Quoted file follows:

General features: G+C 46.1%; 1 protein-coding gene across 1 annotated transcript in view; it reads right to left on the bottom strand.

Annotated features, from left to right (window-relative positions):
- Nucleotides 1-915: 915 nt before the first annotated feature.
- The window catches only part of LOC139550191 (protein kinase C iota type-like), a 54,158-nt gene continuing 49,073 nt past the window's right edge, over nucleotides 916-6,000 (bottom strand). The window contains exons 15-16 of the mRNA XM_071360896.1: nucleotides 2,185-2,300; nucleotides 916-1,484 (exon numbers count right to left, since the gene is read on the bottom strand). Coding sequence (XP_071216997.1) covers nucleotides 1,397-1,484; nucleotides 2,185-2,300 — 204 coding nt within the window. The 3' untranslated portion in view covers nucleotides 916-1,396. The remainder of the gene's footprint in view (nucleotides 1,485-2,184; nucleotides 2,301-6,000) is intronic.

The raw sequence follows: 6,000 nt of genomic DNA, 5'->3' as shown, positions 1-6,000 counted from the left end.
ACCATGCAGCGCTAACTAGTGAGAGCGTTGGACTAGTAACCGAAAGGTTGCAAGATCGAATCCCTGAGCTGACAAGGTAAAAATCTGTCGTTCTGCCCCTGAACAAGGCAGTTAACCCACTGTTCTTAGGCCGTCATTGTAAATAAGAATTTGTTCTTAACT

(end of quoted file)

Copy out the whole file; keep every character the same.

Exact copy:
General features: G+C 46.1%; 1 protein-coding gene across 1 annotated transcript in view; it reads right to left on the bottom strand.

Annotated features, from left to right (window-relative positions):
- Nucleotides 1-915: 915 nt before the first annotated feature.
- The window catches only part of LOC139550191 (protein kinase C iota type-like), a 54,158-nt gene continuing 49,073 nt past the window's right edge, over nucleotides 916-6,000 (bottom strand). The window contains exons 15-16 of the mRNA XM_071360896.1: nucleotides 2,185-2,300; nucleotides 916-1,484 (exon numbers count right to left, since the gene is read on the bottom strand). Coding sequence (XP_071216997.1) covers nucleotides 1,397-1,484; nucleotides 2,185-2,300 — 204 coding nt within the window. The 3' untranslated portion in view covers nucleotides 916-1,396. The remainder of the gene's footprint in view (nucleotides 1,485-2,184; nucleotides 2,301-6,000) is intronic.

The raw sequence follows: 6,000 nt of genomic DNA, 5'->3' as shown, positions 1-6,000 counted from the left end.
ACCATGCAGCGCTAACTAGTGAGAGCGTTGGACTAGTAACCGAAAGGTTGCAAGATCGAATCCCTGAGCTGACAAGGTAAAAATCTGTCGTTCTGCCCCTGAACAAGGCAGTTAACCCACTGTTCTTAGGCCGTCATTGTAAATAAGAATTTGTTCTTAACT